Saturday, October 10, 2015

Remembering N Ramani, the Flutist

Vidwan N Ramani, the great flutist of our times, passed away yesterday.

I heard of him for the first time when I came across that delightful 33 1/3 rpm record which was called V Trio. It featured Lalgudi, Ramani and Venkataraman on the Violin, VENu and VeeNa. I am not sure V Trio was coined by the record label or someone else did. This album was parallel to the "Call of the Valley" LP featuring Chaurasia, Shivakumar Sharma and Brajbhushan Khabra - Flute, Santoor and Hawaiian Guitar respectively.

Since hearing of the LP, I have attended many concerts of Ramani over the years and enjoyed them immensely. However, one particular concert remains fresh in my mind albeit for a non-musical reason. But, it says a lot about Ramani the artist and the man.

It was sometime in the seventies. Ramani's concert was in full flow during the Ramanavami concerts at Mysore's unique venue - normally referred to as Bidaram Krishnappanavara Rama Mandira or just Bidaram. Its official name however, is Ayyanar College of Music. Everyone was engrossed in the music  when suddenly there was commotion on the stage. Ramani stood up and shook his dhoti vigorously and the Mridanga and other artists also jumped up in great confusion and concern. What had happened was that a gecko had fallen from the roof. Ramani had got rid of it somehow. No one really knew where it had disappeared.

There was confusion only for a few seconds. Next thing I knew, Ramani had sat down and was getting ready to continue. The accompanying artists were still standing up and joking about the incident and taking their time. Ramani glared at the Mridanga artist and, as if desperately, waved his palm commanding him and other accompanists to sit down and continue. Before they realised what was happening, Ramani started off seemingly where he had left off. The accompanists had to sit down hurriedly and pick their instruments up and join in.

If you had arrived at the concert 30 seconds after the gecko had fallen, you could not have known that there was an interruption, confusion and commotion only a few seconds before. This was much appreciated by the elderly connoisseurs of music who always sat right in front of the dais at Bidaram. I was immensely impressed by his attitude of great respect for the occasion and the audience. There is a term for this in Kannada, and perhaps in many other Indian languages. It is Sabha Maryaade. Ramani exemplified that.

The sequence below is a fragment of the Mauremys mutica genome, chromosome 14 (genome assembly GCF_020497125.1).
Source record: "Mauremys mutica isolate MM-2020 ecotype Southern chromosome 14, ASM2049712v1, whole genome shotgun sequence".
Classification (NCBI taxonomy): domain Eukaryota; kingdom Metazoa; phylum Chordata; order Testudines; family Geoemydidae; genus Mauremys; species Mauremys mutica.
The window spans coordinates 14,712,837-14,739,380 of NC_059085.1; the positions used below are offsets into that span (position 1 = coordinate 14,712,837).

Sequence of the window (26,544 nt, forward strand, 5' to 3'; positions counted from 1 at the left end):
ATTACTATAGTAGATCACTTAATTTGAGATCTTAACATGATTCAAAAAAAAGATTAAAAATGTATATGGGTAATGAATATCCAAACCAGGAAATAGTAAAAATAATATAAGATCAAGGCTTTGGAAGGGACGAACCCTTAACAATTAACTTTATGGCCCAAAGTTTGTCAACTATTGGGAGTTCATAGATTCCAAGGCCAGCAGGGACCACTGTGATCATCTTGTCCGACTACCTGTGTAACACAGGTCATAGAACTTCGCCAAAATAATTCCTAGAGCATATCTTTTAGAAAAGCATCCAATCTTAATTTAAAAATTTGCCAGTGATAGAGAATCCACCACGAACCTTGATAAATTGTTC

Another aspect of this excellent artist was narrated to me by my Guru, Vidwan V. Desikachar. (He was the brother of the great Veene Maestro, Vidwan V Doreswamy Iyengar. Though he was a flutist by profession, his initial training in music was on the Veene. He played it elegantly. He taught both Veene and Flute though he never gave concerts. I too learned the Veene from him) My respect for him is such that I find it hard to mention him by name. It almost sounds disrespectful to do so. So, you may please imagine my hands joined in a Namaskara when I mention the name or performing the north Indian equivalent of touching ones ear as a mark of respect. Now, I paraphrase what he said, in first person. Alas, I can't convey the childlike honesty and wonder his eyes and body language conveyed while he narrated this incident to me.

"Though I had learned the flute to the best of my abilities I was not satisfied with my music. I had reconciled myself to the idea that this was all I could achieve. This is because I could not play long passages in one breath and convert my musical ideas into passages. I thought that I was not blessed with the lungs of a flutist.

Once I attended Ramani's concert and I was fascinated. He played with such ease. He played long passages in one breath. I also noticed that he was using a larger flute than I did then and the pitch was lower. After the concert, I met Ramani and asked him about his flute.

He was very forthcoming. He showed me his flute and explained that it was indeed larger and of a lower pitch. He explained that with such a flute, you did not have to blow hard, you could conserve your breath, and play longer passages.

In those days, we did not get such flutes in Bangalore and Mysore. Ramani is such a great man that he actually brought me a few on his next visit to Bangalore. I can't thank him enough. Now I could play with much greater ease and could execute my ideas with greater ease."

I am sure this incident says a lot about the two people. My Gurugalu was one of the finest people I have had the good fortune of knowing. I am sure his whole-hearted praise speaks volumes about Ramani.

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